Alphabet Inc’s Google exposed the private data of hundreds of thousands of users of its Google+ social network and opted not to disclose the issue partly due to fears of regulatory scrutiny, the Wall Street Journal said, citing unnamed sources. A software glitch in the social site gave outside developers potential access to private Google+ profile data between 2015 and March 2018, when internal investigators discovered and fixed the issue, the report said, citing documents and people briefed on the incident.
Google did not immediately respond to a request for comment. Shares of Alphabet Inc were down 2.2 per cent at $1142.43.
The report said the company is planning to announce a sweeping set of data privacy measures that include permanently shutting down all consumer functionality of Google+, as part of its response to the incident.
A memo, prepared by Google’s legal and policy staff and shared with senior executives, warned that disclosing the incident would likely trigger “immediate regulatory interest” and invite comparisons to Facebook’s leak of user information to data firm Cambridge Analytica, the report said.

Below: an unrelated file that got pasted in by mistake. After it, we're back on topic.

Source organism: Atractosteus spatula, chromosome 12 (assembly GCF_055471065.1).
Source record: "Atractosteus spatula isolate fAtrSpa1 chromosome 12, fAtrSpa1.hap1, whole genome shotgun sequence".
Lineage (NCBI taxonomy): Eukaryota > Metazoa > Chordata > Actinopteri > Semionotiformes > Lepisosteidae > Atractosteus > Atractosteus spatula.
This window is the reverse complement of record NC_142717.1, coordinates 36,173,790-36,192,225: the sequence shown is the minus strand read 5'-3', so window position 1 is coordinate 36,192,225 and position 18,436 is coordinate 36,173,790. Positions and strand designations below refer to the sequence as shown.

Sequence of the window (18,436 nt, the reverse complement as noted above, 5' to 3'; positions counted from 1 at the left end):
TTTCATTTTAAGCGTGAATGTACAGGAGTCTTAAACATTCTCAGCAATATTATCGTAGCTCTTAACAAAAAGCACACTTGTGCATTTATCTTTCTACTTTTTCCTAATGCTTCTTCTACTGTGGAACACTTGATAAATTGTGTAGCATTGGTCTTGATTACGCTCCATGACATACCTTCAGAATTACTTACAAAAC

Google Chief Executive Officer Sundar Pichai was briefed on the plan not to notify users after an internal committee had reached that decision, according to WSJ.
“Whenever user data may have been affected, we go beyond our legal requirements and apply several criteria focused on our users in determining whether to provide notice,” a Google spokesman said in a statement to WSJ.